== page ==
So far, we are the only media outlet that has discussed the possible negative political repercussions for the Ohio GOP in 2012 caused by SB 5.  One newspaper columnist I respect greatly, actually suggested that SB 5 will give Shannon Jones a boost to become a potential statewide candidate.   Seriously?

Regardless, we have our first objective data to suggest that going against collective bargaining is hurting the reach of the Republican party.  Admittedly Democratic pollster Public Policy Polling (PPP) recently did a poll in Wisconsin to ask how the people there would have voted if they could “redo the election.”

For the most part, there was little to no change, except in one significant category:

[I]n households where there is a union member, voters now say they’d go for Barrett by a 31 point margin, up quite a bit from the 14 point advantage they report having given him in November.

It’s actually Republicans, more so than Democrats or independents, whose shifting away from Walker would allow Barrett to win a rematch if there was one today. Only 3% of the Republicans we surveyed said they voted for Barrett last fall but now 10% say they would if they could do it over again. That’s an instance of Republican union voters who might have voted for the GOP based on social issues or something else last fall trending back toward Democrats because they’re putting pocketbook concerns back at the forefront and see their party as at odds with them on those because of what’s happened in the last month.

We all know that whatever the GOP passes, it’ll likely be subject to a repeal referendum.  Whether that vote occurs this year or next isn’t going to matter.  This is the kind of legislation that people affected by it don’t forget soon.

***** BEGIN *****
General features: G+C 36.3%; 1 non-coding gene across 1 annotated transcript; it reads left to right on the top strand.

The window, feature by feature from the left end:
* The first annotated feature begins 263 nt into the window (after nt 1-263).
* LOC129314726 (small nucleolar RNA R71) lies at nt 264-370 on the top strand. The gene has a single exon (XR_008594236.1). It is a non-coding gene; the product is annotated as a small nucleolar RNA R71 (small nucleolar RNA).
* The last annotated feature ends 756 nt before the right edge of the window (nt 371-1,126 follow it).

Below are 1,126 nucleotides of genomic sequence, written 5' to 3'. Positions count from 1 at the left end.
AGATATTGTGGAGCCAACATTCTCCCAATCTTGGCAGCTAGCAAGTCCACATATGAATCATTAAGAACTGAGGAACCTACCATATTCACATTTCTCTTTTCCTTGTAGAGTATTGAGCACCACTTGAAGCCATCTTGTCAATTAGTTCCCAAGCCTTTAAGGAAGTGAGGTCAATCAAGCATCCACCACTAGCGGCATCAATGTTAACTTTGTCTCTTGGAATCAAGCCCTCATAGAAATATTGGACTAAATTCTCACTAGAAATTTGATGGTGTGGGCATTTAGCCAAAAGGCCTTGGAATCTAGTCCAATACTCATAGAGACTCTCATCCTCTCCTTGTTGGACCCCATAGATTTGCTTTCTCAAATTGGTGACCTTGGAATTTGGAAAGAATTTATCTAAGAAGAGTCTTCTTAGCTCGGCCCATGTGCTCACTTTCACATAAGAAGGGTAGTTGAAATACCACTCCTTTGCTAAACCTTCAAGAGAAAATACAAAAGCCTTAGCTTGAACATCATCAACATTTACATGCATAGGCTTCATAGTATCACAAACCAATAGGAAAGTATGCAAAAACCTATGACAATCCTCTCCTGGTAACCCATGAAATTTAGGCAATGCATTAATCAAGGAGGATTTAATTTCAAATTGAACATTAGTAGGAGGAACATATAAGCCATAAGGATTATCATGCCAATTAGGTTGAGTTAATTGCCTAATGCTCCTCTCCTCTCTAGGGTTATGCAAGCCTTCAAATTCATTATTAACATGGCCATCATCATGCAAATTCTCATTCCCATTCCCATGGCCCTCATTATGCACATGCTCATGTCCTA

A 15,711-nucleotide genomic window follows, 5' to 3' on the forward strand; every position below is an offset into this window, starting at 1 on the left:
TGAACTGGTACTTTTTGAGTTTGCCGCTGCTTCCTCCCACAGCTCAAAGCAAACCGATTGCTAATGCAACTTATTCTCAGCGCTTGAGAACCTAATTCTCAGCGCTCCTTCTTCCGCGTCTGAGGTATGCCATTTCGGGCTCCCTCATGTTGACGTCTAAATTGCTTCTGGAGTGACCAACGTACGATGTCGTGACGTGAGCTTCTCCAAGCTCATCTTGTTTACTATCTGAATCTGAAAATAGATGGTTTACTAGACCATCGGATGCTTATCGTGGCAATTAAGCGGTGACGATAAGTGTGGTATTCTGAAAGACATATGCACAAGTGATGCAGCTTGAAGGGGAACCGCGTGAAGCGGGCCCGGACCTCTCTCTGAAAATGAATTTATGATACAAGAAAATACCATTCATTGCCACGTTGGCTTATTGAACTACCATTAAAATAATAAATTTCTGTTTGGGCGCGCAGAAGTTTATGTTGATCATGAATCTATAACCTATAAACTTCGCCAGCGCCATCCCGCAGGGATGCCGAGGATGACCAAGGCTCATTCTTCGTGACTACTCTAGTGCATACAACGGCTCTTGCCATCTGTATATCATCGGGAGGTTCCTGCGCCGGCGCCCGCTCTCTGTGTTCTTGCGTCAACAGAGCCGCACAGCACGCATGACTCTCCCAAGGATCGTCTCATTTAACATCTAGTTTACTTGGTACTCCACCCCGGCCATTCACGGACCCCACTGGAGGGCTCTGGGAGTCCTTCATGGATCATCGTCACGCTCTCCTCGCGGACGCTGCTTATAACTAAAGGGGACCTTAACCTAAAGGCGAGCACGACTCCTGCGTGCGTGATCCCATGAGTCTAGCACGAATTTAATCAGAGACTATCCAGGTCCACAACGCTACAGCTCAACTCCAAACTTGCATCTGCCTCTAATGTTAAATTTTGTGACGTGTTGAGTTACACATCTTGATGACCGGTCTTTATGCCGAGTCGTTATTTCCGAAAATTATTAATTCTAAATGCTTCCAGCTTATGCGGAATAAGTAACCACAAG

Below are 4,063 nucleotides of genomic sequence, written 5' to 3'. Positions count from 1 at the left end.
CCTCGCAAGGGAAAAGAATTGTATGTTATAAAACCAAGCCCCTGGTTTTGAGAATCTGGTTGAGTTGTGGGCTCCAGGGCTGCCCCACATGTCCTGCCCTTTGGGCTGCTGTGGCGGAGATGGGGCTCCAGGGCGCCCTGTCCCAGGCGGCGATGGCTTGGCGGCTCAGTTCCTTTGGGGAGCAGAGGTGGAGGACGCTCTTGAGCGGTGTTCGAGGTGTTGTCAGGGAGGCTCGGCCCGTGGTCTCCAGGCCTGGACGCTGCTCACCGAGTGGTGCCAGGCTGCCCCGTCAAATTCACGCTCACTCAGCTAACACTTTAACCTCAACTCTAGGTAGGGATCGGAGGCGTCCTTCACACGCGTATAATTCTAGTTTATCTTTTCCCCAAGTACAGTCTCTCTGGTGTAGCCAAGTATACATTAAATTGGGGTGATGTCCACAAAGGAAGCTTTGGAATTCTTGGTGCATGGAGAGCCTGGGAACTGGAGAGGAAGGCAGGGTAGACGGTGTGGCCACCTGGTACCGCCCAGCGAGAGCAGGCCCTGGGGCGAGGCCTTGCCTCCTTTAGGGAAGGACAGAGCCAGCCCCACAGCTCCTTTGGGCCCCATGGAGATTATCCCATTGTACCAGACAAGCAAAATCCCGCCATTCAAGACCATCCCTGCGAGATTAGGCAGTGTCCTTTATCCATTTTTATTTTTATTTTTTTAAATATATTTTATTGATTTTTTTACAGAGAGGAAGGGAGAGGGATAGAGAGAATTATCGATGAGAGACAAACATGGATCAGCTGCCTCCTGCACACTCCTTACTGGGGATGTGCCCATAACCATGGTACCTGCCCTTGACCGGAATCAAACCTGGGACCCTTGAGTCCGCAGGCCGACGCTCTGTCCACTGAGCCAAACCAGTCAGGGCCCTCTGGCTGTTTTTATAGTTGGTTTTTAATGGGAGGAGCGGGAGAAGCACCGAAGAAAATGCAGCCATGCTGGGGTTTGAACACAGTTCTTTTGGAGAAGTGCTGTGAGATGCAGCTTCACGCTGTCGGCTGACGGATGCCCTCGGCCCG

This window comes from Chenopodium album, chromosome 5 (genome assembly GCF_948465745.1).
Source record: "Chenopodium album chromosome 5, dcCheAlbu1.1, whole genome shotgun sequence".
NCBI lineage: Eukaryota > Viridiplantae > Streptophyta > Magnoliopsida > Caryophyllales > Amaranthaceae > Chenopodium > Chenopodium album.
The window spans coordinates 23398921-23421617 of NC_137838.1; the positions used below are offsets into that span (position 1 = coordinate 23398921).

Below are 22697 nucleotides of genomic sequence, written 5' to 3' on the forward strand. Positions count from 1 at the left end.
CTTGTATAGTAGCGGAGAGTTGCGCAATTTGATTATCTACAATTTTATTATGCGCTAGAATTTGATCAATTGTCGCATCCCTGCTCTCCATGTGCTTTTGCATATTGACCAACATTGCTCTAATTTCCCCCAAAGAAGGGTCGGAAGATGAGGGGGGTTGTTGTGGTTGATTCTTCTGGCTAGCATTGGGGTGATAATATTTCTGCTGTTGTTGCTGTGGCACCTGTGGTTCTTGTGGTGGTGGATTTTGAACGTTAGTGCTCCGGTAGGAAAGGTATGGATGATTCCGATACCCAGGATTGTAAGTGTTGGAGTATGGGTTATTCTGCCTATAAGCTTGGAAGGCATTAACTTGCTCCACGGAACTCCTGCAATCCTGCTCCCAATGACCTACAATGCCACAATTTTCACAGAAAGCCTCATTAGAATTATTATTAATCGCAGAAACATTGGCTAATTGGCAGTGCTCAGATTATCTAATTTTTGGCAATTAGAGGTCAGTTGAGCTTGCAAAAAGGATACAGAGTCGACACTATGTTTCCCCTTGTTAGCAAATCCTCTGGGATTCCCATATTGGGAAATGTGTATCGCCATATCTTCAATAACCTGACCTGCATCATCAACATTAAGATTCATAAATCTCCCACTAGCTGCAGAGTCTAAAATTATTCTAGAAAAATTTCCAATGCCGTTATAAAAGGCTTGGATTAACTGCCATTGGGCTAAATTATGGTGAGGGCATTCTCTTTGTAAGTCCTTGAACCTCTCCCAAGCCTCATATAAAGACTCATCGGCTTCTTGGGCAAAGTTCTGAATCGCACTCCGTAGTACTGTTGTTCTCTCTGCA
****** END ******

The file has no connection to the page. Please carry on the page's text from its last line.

By “nationalizing” what is occurring in Wisconsin and Ohio by having it spread to other States and having the RNC and Speaker Boehner (although he has YET to propose the same thing at a federal level) endorse and promote it, anger over this is across the Republican brand.

Whatever happens with SB 5, the Republican-voting union members are going to remember this for a very long time, and they aren’t likely to vote Republican again.  The damage is done (unless the bill is defeated) and it will be lasting and up and down the ticket for years.

Enjoy passing SB 5 Republicans, it’s probably your certificate back to the minority.

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  • Ramfan4141

    This is my NO to SB5 slogan/rally sign for all Republican candidates to think about…and I know I’m not alone.

    “I’ve NEVER been a registered Democrat but I’ll be damned if I EVER vote for another Republican!”

  • guest

    Ha, Ha, Ha, Ha,Ha, Ha, Ha, HaHa, Ha, Ha, Ha, Ha, Ha, Ha

  • guest

    Ha, Ha, Ha, Ha,Ha, Ha, Ha, HaHa, Ha, Ha, Ha, Ha, Ha, Ha

  • stanw/us

    If you feel that way, then join your local Democratic Party. They are committed in their fight against this legislation. Our candidates need your passion

  • Fairminded

    I saw Mr. Suddes article in the Cleveland PlainDealer as well. I was very surprised when he indicated Ms.Jones would be elevated as popular future candidate in the state. I disagree with this!

    One of the perceptions that has been pounded by the media for the past year is the magnitude of the Tea Party influence. I did some research after the elections because I refused to believe the majority of Americans support their ultra-conservative agenda. What I found out was quite eye-opening. First I compiled a list of all the freshman senators and representatives. This information I obtained from ABC news election results. I then went to the United States Elections Project which compiles voter turnout data used by polls, etc. http://elections.gmu.edu/Turno…. I first looked at the national voter turnout which was only 41.6%. I then started looking at individual states with multiple representatives elected with Tea Party support as well as those that have been prevalently in the news. I was shocked at what I found.